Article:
Does torque transfer over a network of tensioned hoops scale better (better power to weight) than over a solid shaft?

#1

Does torque transfer over a network of tensioned hoops scale better (better power to weight) than over a solid shaft?

I believe so

Because the lines are soft, we don’t have to worry about huge torsion in the shaft. Shaft deformation is not a problem.

Get the ring to ring geometry right so spacing is less than diameter. The twisting problem is done. In the unlikely scenario of more torque than lift it comes downward. Excellent.

The benefit of high tension combined with wide diameter and multiple lines, means lightweight hoops can easily withstand the compression of torque.

Polar moment of inertia only needs to be addressed at stepped intervals, a solution which no solid shaft uses. This enables scale.

This will surely become especially apparent with better hoop sections than I use and with gridding for rigidity

That I believe is important.

Scaling Laws in AWES Design
SuperTurbine (tm) and Serpentine, and other torque transfer systems
Multi-kite airborne wind energy systems (MAWES)
#2

On the existing tensile torsion “shaft”…

torque tube lower sections Number of lines diameter line length between consecutive rings distance between consecutive rings twist lag angle between consecutive rings deg twist lag angle between consecutive rings radians Torque reported Nm Torque per line on ring Nm Turning force component per line N Total rotational force on ring N Line angle normal to plane of torque deg Line angle normal to plane of torque rad Line tension N Line angle normal to plane of ring deg Line angle normal to plane of ring rad Single line Component of line tension compressive to the hoop N 2 x line ends to each connection on a mid section hoop N Total compression on hoop from all lines N Bending moment in hoop
6 0.64 0.52 0.493 30 0.523598776 86 14.33333333 44.79166667 268.75 72 1.256637061 144.9488782 15 0.261799388 37.51553023 75.03106047 450.1863628
#3

How high could you go before the weight of the torque ring becomes an issue. I know its a very open question, but eg. for 50 kW we should be able to go x meter above ground in 8 m/s wind

#4

50kW will have a weight / length depending on the diameter specified and the sections used and the number of lines/ring… Notice that more lines and sleeved connections means less localised compression on the rings… And they are best not to be perfect rings… So not only that but…
? Can you also feed a smaller diameter shaft through a lifting kite? If so, you can add lift along the line as you go.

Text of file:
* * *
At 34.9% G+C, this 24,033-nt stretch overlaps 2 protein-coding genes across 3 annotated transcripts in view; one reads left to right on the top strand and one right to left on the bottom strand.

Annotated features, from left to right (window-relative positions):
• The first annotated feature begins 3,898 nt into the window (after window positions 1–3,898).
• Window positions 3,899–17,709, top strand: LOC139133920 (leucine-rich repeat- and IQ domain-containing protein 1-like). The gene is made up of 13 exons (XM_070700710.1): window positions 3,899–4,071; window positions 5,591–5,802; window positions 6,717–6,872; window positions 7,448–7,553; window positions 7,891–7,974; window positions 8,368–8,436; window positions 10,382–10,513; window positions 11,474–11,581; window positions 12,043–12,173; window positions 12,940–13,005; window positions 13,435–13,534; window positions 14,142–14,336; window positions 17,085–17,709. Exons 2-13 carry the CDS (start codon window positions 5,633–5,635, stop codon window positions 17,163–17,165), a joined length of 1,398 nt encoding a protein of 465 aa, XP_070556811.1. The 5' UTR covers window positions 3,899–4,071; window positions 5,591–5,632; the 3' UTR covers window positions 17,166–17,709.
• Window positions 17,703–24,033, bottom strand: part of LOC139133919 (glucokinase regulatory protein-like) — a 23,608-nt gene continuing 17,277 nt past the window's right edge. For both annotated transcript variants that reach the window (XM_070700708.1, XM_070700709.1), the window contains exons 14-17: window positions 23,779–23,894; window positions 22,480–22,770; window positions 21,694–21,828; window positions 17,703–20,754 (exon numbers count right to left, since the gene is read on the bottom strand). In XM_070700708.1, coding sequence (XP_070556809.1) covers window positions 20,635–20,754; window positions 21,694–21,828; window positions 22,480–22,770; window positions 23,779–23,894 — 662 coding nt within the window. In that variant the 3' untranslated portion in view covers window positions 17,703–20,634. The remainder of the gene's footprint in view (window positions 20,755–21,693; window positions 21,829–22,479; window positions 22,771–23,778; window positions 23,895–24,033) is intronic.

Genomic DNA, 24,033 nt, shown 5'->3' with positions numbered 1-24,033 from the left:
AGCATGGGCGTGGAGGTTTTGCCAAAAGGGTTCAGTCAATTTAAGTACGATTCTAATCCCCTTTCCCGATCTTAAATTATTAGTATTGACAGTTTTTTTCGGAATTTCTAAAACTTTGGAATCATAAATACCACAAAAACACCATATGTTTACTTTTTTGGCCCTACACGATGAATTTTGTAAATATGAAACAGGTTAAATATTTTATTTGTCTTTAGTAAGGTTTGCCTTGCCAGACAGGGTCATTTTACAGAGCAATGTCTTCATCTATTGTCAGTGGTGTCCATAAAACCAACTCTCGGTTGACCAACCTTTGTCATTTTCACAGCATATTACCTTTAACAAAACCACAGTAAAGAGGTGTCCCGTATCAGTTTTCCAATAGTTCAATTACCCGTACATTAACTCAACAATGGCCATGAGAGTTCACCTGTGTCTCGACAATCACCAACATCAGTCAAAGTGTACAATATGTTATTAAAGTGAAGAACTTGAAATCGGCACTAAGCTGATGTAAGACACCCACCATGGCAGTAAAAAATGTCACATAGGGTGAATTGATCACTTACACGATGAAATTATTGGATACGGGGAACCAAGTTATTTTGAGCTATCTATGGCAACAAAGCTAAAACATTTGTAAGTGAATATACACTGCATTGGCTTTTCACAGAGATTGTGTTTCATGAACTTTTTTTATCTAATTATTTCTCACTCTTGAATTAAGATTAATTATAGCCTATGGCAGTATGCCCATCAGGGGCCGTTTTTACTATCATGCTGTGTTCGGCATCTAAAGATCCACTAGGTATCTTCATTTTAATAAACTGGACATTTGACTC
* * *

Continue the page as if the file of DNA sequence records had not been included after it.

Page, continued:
Bit of a cop out answer…

2 Likes
#5

This was the setup for the recent test which measured the 1.4kW out.
The 30 deg hoop lag twist is an estimate. Must check the videos



Cleaned up the details… as above

torque tube lower sections Number of lines diameter line length between consecutive rings distance between consecutive rings twist lag angle between consecutive rings deg twist lag angle between consecutive rings radians Torque reported Nm Torque per line on ring Nm Turning force component per line N Total rotational force on ring N Line angle normal to plane of torque deg Line angle normal to plane of torque rad Line tension N Line angle normal to plane of ring deg Line angle normal to plane of ring rad Single line Component of line tension compressive to the hoop N 2 x line ends to each connection on a mid section hoop N Total compression on hoop from all lines N Bending moment in hoop
6 0.64 0.52 0.493 30 0.523598776 86 14.33333333 44.79166667 268.75 72 1.256637061 144.9488782 15 0.261799388 37.51553023 75.03106047 450.1863628
#6

So in the test, these rings coped without any obvious deformation. No idea quite how much compression from line tension they could handle. Answers please…
I’d guess speed wouldn’t be much over what we had, … As kite ring diameters increase rotor rad/s will decrease meaning more torque needs to be handled to scale power. See How a sky serpent shaft can scale up?

The relationship between geometry and capability is being investigated… @Ollie is doing the PhD.

I suspect we don’t want to increase the line count much as thicker lines are more efficient if they are working at significant length. Fewer lines also means a steeper angle between load points (on the hoop or polygon ring) thus more efficient material compression. ~= better scaling potential … this is why @someAWE_cb uses straight rod compression in his tensile shaft.
Wider diameter shafts handle torque better and torsional deformation isn’t a problem… So it all comes down to not overloading the ring sections in your stack from the bottom, which should be easy enough with good monitoring… Assuming we model how much compression a given ring (or polygon) can handle.